“Miss Sonic Boom”

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According to this photo’s caption, actress Debra Paget was in Las Vegas and when asked if she would like a tour of nearby Nellis AFB, she couldn’t resist. (Obviously, she told them that she would only take part in the tour if she could wear a bathing suit and high heels.) Upon her arrival, the Nellis pilots immediately named her “Miss Sonic Boom.” 

Miss Paget/Sonic Boom was quite the starlet back in the day, featuring in films like The Ten Commandments, and did a movie opposite Elvis. She is now 89 years old. 

The “Ideal costume for Aviator”

Dreadnaught Safe Suit 1919

Such survival suits are still in use today with the Air Force, Navy, etc. (“Poopy Suits,” we called them). This ad poses a bit of a question: what type of mechanical difficulties might necessitate “getting into cold water” some “10 miles off coast” to effect repairs to your aircraft? You would be in the open sea; what are you going to fix bobbing around like a cork?  But this ad dates from 1919; flying machines had a bad habit of suddenly not working, and one had to be ready for anything.

The “Aluminum Overcast”

An aluminum suppliers dream, a single B-36 rolled and flattened to the thickness of household aluminum foil, would cover over 20 million square feet of property. Many thanks to Mr. Del Chasteen, a good ol’ Texas boy, who supplied most of the photos.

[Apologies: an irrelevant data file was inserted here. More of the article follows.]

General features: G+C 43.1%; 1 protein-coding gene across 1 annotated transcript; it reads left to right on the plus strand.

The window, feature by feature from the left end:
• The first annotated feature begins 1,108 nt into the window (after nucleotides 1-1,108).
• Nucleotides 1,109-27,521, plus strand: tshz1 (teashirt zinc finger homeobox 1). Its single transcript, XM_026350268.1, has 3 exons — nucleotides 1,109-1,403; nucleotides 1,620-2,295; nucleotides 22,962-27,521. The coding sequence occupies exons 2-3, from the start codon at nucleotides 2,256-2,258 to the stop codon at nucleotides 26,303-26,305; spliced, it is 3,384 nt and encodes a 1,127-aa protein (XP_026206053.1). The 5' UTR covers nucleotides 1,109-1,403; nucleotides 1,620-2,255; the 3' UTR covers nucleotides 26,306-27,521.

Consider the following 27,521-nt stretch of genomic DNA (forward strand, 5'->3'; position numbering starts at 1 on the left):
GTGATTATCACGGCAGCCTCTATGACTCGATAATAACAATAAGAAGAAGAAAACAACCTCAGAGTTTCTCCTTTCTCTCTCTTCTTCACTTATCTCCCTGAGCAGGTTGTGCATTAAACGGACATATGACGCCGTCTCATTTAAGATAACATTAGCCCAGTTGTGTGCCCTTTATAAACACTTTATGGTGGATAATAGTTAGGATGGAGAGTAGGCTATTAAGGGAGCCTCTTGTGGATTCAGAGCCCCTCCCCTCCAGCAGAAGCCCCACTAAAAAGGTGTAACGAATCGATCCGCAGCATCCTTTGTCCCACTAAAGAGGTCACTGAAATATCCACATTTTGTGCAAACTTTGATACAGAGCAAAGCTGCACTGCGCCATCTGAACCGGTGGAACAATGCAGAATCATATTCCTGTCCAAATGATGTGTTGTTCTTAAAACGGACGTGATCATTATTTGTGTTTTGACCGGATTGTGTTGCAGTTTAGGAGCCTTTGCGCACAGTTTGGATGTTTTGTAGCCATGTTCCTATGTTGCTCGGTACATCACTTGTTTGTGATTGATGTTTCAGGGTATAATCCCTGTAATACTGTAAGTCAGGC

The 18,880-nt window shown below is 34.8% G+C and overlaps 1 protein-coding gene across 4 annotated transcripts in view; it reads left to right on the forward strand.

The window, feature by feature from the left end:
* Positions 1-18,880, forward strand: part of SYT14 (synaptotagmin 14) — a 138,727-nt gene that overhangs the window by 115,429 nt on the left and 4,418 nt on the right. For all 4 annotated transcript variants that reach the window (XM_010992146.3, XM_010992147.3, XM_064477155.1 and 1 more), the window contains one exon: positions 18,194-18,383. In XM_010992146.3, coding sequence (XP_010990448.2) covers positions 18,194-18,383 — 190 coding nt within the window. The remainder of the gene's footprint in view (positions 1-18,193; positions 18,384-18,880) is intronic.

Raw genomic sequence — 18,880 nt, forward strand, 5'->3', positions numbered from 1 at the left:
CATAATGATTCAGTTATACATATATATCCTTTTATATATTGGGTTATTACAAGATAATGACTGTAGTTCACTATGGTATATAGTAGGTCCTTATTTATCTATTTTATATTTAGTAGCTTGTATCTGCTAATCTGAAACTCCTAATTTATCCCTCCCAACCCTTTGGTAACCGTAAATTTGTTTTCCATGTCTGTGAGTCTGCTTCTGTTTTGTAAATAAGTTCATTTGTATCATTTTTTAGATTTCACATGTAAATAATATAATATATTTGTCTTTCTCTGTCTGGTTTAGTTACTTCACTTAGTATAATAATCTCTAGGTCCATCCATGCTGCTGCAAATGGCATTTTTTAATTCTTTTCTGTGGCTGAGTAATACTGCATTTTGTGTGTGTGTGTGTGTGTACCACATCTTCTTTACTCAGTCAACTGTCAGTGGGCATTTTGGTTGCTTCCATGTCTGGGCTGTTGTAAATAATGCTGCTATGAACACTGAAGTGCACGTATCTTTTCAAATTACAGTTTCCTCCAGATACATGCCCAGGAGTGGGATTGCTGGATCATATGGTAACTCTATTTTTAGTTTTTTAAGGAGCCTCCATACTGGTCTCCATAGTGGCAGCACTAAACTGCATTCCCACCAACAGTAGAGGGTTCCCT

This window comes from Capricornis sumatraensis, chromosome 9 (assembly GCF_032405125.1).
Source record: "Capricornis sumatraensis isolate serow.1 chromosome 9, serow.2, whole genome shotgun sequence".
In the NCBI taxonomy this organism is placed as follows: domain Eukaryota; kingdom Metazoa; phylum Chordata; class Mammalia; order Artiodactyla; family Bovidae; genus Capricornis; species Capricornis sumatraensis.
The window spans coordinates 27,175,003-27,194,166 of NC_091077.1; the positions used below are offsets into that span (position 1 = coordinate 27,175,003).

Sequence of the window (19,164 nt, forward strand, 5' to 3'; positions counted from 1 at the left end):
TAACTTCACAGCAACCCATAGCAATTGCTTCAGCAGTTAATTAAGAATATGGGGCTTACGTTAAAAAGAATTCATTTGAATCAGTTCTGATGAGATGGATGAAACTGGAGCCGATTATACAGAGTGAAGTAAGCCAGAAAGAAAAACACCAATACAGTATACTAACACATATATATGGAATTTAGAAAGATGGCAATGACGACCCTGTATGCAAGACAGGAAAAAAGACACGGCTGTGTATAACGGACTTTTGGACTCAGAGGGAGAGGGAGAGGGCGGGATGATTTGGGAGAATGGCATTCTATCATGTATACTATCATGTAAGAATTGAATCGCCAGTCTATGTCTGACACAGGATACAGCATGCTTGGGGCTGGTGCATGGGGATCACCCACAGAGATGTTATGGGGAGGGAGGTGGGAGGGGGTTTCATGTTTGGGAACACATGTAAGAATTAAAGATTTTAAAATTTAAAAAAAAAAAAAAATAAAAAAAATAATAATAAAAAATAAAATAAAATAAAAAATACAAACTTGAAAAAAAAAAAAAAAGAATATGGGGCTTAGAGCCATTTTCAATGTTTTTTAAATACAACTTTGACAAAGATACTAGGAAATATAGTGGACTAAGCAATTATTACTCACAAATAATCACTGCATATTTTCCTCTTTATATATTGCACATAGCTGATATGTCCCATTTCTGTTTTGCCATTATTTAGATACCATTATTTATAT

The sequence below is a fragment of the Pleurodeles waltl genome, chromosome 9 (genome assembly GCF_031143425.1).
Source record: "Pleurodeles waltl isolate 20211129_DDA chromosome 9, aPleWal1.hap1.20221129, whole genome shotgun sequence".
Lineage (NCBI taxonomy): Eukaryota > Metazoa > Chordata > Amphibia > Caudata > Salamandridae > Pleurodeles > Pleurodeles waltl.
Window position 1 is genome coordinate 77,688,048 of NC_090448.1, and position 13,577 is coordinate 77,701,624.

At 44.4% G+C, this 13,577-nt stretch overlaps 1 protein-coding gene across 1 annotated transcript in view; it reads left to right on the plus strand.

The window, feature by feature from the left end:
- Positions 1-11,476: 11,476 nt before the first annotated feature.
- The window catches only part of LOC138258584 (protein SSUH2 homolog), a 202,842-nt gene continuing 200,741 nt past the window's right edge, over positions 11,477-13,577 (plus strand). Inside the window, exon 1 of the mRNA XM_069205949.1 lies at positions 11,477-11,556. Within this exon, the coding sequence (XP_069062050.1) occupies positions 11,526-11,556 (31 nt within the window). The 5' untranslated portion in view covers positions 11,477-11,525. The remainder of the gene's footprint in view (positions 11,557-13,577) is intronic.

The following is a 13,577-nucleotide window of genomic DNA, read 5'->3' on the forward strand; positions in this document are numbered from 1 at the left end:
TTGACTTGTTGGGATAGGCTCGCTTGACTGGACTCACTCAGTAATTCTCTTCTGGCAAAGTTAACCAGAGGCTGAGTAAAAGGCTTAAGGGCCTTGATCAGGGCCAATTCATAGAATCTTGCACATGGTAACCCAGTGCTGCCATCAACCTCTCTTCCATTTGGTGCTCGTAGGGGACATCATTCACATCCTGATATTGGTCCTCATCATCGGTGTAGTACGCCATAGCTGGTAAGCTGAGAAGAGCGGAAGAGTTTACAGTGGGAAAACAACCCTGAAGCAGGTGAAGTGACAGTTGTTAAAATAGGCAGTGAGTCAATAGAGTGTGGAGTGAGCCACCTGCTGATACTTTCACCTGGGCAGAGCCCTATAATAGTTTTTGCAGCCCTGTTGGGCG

General Frank Lackland

“Lackland” – anyone who has ever served in the USAF knows that name. Billed as the “Gateway to the Air Force,” Lackland AFB in Texas is home to USAF basic training and a host of academic and technical schools. The base’s namesake is seen here, Brigadier General Frank D. Lackland. Like many Air Corps generals, Lackland got his start as a pre-WW1 infantry officer before switching over to the Aviation Section of the Signal Corps. After serving in various capacities, General Lackland became commander of the 1st Wing at March Field in 1939. These photos date from that period. He was likable and friendly, and regardless of rank, he inspired everyone he commanded. It is, therefore, only fitting that the base which introduces recruits to the Air Force is named in his honor.

XB-15 Bomber Bedecked with Bathing-suited Bronx Beauties

Update: Thanks to Paul Martin, author of the multi-volume history Beneath The Shadow of Wings, Untold Stories from Mitchel Field, Long Island, we now learn how dozens of bathing suit-clad women came to be pictured cavorting atop the XB-15. The year is 1940, and Major Caleb V. Haynes and his crew had just been awarded the Mackay Trophy for their exemplary 1939 XB-15 flight that brought relief supplies to an earthquake-devastated Chile. Capitalizing on that fame, the XB-15 made numerous well-publicized visits, including one to Mitchel Field on September 13, 1940.

Enter “Billy Rose’s World’s Fair Aquacade” and his “beautiful aqua-belles”. The “Aquacade” had been a smash hit at the 1939 New York World’s Fair (Johnny Weissmuller of “Tarzan” fame was one of the stars), and in a massive public relations/recruitment event, dozens of these “aqua-belles” were invited to join Mitchel Field officers for a day of fun in the sun while standing atop the Air Corp’s most giant bomber.

Want to learn more about Mitchel Field’s history? Visit Paul Martin’s website hundreds of great photos and information (you can order his books there too).